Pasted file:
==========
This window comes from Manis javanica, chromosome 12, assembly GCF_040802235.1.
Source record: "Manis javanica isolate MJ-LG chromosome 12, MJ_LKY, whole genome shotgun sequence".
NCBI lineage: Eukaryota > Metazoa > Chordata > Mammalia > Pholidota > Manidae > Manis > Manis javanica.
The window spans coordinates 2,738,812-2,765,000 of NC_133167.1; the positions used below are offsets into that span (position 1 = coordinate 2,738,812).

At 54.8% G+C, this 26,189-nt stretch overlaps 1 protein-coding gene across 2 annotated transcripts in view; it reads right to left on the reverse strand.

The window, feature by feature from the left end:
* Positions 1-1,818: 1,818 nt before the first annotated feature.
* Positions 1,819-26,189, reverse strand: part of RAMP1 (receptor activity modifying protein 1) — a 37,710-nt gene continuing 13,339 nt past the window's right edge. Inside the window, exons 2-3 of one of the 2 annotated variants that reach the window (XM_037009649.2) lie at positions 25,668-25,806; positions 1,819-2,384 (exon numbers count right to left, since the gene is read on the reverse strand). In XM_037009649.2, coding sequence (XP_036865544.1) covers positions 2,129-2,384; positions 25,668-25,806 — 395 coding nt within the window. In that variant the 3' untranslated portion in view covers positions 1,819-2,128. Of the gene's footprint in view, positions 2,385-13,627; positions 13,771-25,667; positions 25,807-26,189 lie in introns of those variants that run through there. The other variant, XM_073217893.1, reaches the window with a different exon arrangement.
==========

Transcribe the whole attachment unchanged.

This window comes from Manis javanica, chromosome 12, assembly GCF_040802235.1.
Source record: "Manis javanica isolate MJ-LG chromosome 12, MJ_LKY, whole genome shotgun sequence".
NCBI lineage: Eukaryota > Metazoa > Chordata > Mammalia > Pholidota > Manidae > Manis > Manis javanica.
The window spans coordinates 2,738,812-2,765,000 of NC_133167.1; the positions used below are offsets into that span (position 1 = coordinate 2,738,812).

At 54.8% G+C, this 26,189-nt stretch overlaps 1 protein-coding gene across 2 annotated transcripts in view; it reads right to left on the reverse strand.

The window, feature by feature from the left end:
* Positions 1-1,818: 1,818 nt before the first annotated feature.
* Positions 1,819-26,189, reverse strand: part of RAMP1 (receptor activity modifying protein 1) — a 37,710-nt gene continuing 13,339 nt past the window's right edge. Inside the window, exons 2-3 of one of the 2 annotated variants that reach the window (XM_037009649.2) lie at positions 25,668-25,806; positions 1,819-2,384 (exon numbers count right to left, since the gene is read on the reverse strand). In XM_037009649.2, coding sequence (XP_036865544.1) covers positions 2,129-2,384; positions 25,668-25,806 — 395 coding nt within the window. In that variant the 3' untranslated portion in view covers positions 1,819-2,128. Of the gene's footprint in view, positions 2,385-13,627; positions 13,771-25,667; positions 25,807-26,189 lie in introns of those variants that run through there. The other variant, XM_073217893.1, reaches the window with a different exon arrangement.